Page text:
Technology has given CART captioners the ability and the choice to work remotely from home. But for Renee Russo, RPR, CRR, working as a CART captioner on site has taken her to some incredible places: The United Nations, a six-hour wedding, a comedy club, the State of the City address for New York City Mayor Bill de Blasio, and a technical college where she had to leave her machine behind during a bomb scare (just to name a few).
“Our profession is an adventure every day,” says Russo. “Being prepared, ready, and vigilant are the qualities we need for success and character building. Satisfaction is the reward.”
JCR | How did you first learn about the profession?
RR | Presentations from two court reporting schools in my typing class about how court reporting was a lucrative, independent contractor career. I chose the school furthest from my home because they seemed more progressive with “computer compatible” theory. A high school friend and I carpooled to school every day. We had a business dress code four days per week and Fridays were dress-down day. Nail clipper on the wall at school to remind us to keep our nails short to write better.
JCR | How long have you been a working CART provider?
RR | Since 1991. I have been a court reporter since 1986. Always have enjoyed both. Blindly accepting all assignments for experience first and then as time passed, more by choice.
JCR | Can you tell us about providing CART at the 2018 State of the City address for New York City Mayor Bill de Blasio?
RR | I was honored and excited and needed to breathe. There were two CART providers, which I did not know until arrival: One for display, one for captioned transcript online. She drove from the mountains and I from the suburbs. We arrived two hours early to go through security and set up. I also carried my backup equipment into the theatre. At stage right was a very small space for us to work in. Audio was not the best. We shared information to be consistent. When the event was over, she left, and I worked on my transcript for the final to be turned in. Stressful but accomplished.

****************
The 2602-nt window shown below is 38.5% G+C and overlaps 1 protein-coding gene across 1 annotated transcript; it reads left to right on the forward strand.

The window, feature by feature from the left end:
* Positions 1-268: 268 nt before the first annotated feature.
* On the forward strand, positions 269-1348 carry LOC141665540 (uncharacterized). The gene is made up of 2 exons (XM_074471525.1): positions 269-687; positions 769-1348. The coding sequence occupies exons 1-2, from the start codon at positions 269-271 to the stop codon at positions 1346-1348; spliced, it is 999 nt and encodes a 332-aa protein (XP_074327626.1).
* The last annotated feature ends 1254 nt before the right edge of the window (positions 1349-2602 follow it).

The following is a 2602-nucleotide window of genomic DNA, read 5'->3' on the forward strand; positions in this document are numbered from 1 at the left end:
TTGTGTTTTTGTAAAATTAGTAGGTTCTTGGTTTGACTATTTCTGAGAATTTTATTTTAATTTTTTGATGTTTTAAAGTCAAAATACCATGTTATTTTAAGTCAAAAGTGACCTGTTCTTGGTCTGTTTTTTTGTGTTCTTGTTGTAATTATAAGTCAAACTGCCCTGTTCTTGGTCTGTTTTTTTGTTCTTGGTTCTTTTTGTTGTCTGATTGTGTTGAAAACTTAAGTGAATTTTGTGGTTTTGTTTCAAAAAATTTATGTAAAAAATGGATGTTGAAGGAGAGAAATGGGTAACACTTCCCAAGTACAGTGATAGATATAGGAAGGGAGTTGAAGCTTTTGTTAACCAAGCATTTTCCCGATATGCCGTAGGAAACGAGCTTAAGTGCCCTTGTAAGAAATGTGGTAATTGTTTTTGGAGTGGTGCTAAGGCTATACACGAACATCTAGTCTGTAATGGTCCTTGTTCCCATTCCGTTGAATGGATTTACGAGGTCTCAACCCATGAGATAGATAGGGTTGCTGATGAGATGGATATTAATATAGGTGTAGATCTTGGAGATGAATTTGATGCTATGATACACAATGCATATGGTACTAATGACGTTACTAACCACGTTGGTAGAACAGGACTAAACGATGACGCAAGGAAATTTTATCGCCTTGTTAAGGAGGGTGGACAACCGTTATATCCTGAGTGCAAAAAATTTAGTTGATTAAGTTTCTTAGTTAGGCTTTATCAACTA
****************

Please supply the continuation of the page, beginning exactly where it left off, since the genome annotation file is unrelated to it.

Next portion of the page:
JCR | What have been some of your other memorable assignments?
RR | Most of my assignments were given to me by my mentor, the founder of CART in New Jersey, Woody Waga, FAPR, RMR, CRR (Ret). One assignment was an Indian wedding for six hours. It was a beautiful, large, celebratory event. Red roses and gold everywhere. Dress changes by the bride. I moved my equipment from vows to toast. Amazing experience.
A second assignment was Carolines on Broadway (a comedy club) in New York. Again, very small venue, difficult tech setup, and fun. Great to laugh at work — unlike while writing as a court reporter with no facial expressions.
[Another] memorable [assignment] was a bomb scare in a tech college many, many years ago. Had to evacuate and could not take my equipment with me. When I came back to the classroom my computer was gone.
JCR | What would you tell someone who is thinking about going into this profession?
RR | This is a business. Learn about the business end of our profession as much as skills and certifications. As a young reporter, I would feel bad when people could not receive CART they needed and would ask why we didn’t provide our services for free. We can’t all work for nothing every time a need arises. Later, as a little more experienced provider, I was asked by a professor to transcribe as soon as possible her private research study notes that were not part of a university project. She was going to pay me out of her own private funds. I, as an independent contractor, felt she was in a desperate situation, and needed to help her. As my motive was tunnel-visioned to help her, I did not know that could be a conflict of interest for me.
JCR | Is there anything else you would like to add?
RR | I love what I do. The valuable knowledge and life experiences I have been given and shared with other reporters and mentoring students. Giving back is how we all improve every day. Much gratitude to this profession. Give it time. We are all human. Enjoy, and go for it!
Renee Russo, RPR, CRR, is a CART captioner and freelancer in Pompton Plains, N.J. She can be reached at email@example.com.
The JCR would love to hear from you! Do you have a story to tell about jobs you have covered during your career? Let us know so that we can include you in an upcoming story. Email us at firstname.lastname@example.org.